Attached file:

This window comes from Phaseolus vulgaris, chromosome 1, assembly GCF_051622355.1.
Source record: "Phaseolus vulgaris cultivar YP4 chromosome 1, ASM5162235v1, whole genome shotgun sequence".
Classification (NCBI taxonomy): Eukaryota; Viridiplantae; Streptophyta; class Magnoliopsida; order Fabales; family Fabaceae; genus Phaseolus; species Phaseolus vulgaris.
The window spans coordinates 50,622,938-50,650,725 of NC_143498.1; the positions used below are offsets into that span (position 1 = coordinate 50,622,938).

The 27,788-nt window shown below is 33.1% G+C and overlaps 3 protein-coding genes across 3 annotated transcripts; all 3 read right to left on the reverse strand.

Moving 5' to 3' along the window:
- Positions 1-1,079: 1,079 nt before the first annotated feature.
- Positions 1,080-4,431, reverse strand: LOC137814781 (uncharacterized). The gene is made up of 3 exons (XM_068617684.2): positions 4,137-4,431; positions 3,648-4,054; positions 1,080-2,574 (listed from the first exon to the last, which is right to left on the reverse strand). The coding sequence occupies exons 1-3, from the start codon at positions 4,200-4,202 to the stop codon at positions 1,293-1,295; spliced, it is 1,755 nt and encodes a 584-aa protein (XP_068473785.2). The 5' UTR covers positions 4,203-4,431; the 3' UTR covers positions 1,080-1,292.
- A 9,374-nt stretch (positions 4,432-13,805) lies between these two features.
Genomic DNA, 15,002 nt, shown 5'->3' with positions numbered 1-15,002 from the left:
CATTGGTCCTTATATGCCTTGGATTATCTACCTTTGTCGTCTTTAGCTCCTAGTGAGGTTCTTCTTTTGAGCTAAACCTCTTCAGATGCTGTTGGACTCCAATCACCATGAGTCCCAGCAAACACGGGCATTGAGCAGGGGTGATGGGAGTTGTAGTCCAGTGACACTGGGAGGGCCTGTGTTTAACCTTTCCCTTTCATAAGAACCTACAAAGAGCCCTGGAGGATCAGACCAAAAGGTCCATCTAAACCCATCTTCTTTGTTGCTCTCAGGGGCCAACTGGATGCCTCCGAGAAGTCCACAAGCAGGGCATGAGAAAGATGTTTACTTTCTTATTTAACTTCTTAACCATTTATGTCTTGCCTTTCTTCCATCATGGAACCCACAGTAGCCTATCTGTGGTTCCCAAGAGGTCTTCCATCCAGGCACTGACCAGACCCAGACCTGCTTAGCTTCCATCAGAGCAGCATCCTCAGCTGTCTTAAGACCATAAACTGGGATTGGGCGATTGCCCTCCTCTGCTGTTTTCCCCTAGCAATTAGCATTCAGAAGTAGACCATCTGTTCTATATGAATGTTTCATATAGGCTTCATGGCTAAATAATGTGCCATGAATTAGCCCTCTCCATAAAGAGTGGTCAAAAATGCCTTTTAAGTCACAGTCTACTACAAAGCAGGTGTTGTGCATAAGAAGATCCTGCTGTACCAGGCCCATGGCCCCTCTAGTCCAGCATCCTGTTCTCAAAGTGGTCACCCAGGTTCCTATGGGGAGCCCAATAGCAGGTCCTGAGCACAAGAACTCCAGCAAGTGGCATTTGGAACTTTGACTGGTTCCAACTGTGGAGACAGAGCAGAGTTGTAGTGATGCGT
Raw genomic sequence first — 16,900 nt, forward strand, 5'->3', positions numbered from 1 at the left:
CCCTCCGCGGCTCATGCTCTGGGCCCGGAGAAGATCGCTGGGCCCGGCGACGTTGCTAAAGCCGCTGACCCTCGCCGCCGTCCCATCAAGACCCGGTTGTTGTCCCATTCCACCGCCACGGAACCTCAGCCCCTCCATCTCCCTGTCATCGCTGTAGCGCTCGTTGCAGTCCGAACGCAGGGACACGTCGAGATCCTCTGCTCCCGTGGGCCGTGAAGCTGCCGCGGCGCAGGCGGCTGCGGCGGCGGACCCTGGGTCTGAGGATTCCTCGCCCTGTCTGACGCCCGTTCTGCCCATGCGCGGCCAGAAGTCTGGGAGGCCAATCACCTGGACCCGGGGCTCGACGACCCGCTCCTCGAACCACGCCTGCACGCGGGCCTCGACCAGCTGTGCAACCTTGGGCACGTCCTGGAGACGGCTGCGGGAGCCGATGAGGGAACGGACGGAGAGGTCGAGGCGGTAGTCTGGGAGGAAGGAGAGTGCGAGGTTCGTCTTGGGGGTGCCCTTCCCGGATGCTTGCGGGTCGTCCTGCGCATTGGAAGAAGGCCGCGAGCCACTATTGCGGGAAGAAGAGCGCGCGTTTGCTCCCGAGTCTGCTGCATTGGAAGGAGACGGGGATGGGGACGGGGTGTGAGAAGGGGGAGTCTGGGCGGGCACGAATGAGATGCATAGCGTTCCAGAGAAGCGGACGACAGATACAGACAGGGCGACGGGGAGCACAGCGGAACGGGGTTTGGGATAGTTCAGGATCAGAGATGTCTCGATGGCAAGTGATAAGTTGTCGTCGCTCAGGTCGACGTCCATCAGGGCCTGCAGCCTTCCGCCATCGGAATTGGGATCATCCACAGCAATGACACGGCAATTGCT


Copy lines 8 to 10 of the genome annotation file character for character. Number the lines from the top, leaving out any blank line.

- Positions 1,080-4,431, reverse strand: LOC137814781 (uncharacterized). The gene is made up of 3 exons (XM_068617684.2): positions 4,137-4,431; positions 3,648-4,054; positions 1,080-2,574 (listed from the first exon to the last, which is right to left on the reverse strand). The coding sequence occupies exons 1-3, from the start codon at positions 4,200-4,202 to the stop codon at positions 1,293-1,295; spliced, it is 1,755 nt and encodes a 584-aa protein (XP_068473785.2). The 5' UTR covers positions 4,203-4,431; the 3' UTR covers positions 1,080-1,292.
- A 9,374-nt stretch (positions 4,432-13,805) lies between these two features.
Genomic DNA, 15,002 nt, shown 5'->3' with positions numbered 1-15,002 from the left: